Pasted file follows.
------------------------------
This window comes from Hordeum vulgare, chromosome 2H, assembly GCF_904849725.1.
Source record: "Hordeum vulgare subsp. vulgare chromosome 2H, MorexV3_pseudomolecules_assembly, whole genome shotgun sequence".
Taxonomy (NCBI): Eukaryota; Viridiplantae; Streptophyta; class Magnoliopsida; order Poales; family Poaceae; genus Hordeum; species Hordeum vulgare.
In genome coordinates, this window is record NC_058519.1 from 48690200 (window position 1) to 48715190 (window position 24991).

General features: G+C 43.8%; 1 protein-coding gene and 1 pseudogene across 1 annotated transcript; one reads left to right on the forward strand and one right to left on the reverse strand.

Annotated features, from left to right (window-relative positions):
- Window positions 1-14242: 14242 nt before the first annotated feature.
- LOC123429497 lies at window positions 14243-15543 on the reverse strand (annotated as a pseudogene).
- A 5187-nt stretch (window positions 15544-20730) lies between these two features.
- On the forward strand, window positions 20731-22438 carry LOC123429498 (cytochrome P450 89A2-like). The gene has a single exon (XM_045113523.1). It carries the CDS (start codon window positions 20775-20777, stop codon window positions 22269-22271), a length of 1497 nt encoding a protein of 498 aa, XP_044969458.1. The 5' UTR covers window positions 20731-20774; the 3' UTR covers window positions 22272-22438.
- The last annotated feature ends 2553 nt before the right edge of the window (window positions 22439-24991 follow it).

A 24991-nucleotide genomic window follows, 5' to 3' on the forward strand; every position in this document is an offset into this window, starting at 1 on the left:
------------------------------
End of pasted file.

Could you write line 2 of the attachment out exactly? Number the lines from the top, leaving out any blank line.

Source record: "Hordeum vulgare subsp. vulgare chromosome 2H, MorexV3_pseudomolecules_assembly, whole genome shotgun sequence".